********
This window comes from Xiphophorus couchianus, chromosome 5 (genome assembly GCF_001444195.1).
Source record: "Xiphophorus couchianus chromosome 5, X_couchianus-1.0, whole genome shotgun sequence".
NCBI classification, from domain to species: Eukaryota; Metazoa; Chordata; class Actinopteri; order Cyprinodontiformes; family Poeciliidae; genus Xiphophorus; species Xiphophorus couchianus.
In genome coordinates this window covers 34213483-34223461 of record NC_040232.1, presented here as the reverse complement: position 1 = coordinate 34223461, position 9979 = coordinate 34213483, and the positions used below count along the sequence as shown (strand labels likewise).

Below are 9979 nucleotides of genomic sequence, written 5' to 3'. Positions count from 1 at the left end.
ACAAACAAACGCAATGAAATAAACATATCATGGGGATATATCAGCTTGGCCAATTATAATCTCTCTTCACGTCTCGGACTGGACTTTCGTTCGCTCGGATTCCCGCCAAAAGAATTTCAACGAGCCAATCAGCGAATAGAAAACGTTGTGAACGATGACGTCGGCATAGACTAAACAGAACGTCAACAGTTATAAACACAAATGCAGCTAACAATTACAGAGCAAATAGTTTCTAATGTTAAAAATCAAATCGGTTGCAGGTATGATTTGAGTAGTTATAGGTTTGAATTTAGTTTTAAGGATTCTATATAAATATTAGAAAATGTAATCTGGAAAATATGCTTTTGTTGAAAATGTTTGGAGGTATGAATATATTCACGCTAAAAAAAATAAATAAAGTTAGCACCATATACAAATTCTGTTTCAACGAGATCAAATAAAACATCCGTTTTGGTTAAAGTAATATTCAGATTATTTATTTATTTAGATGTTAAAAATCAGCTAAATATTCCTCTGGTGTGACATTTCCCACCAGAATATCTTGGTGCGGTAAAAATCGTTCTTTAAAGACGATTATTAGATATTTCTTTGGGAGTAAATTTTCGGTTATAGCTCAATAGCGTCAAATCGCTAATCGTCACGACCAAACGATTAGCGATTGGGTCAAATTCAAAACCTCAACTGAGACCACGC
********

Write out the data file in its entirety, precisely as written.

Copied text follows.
This window comes from Xiphophorus couchianus, chromosome 5 (genome assembly GCF_001444195.1).
Source record: "Xiphophorus couchianus chromosome 5, X_couchianus-1.0, whole genome shotgun sequence".
NCBI classification, from domain to species: Eukaryota; Metazoa; Chordata; class Actinopteri; order Cyprinodontiformes; family Poeciliidae; genus Xiphophorus; species Xiphophorus couchianus.
In genome coordinates this window covers 34213483-34223461 of record NC_040232.1, presented here as the reverse complement: position 1 = coordinate 34223461, position 9979 = coordinate 34213483, and the positions used below count along the sequence as shown (strand labels likewise).

Below are 9979 nucleotides of genomic sequence, written 5' to 3'. Positions count from 1 at the left end.
ACAAACAAACGCAATGAAATAAACATATCATGGGGATATATCAGCTTGGCCAATTATAATCTCTCTTCACGTCTCGGACTGGACTTTCGTTCGCTCGGATTCCCGCCAAAAGAATTTCAACGAGCCAATCAGCGAATAGAAAACGTTGTGAACGATGACGTCGGCATAGACTAAACAGAACGTCAACAGTTATAAACACAAATGCAGCTAACAATTACAGAGCAAATAGTTTCTAATGTTAAAAATCAAATCGGTTGCAGGTATGATTTGAGTAGTTATAGGTTTGAATTTAGTTTTAAGGATTCTATATAAATATTAGAAAATGTAATCTGGAAAATATGCTTTTGTTGAAAATGTTTGGAGGTATGAATATATTCACGCTAAAAAAAATAAATAAAGTTAGCACCATATACAAATTCTGTTTCAACGAGATCAAATAAAACATCCGTTTTGGTTAAAGTAATATTCAGATTATTTATTTATTTAGATGTTAAAAATCAGCTAAATATTCCTCTGGTGTGACATTTCCCACCAGAATATCTTGGTGCGGTAAAAATCGTTCTTTAAAGACGATTATTAGATATTTCTTTGGGAGTAAATTTTCGGTTATAGCTCAATAGCGTCAAATCGCTAATCGTCACGACCAAACGATTAGCGATTGGGTCAAATTCAAAACCTCAACTGAGACCACGC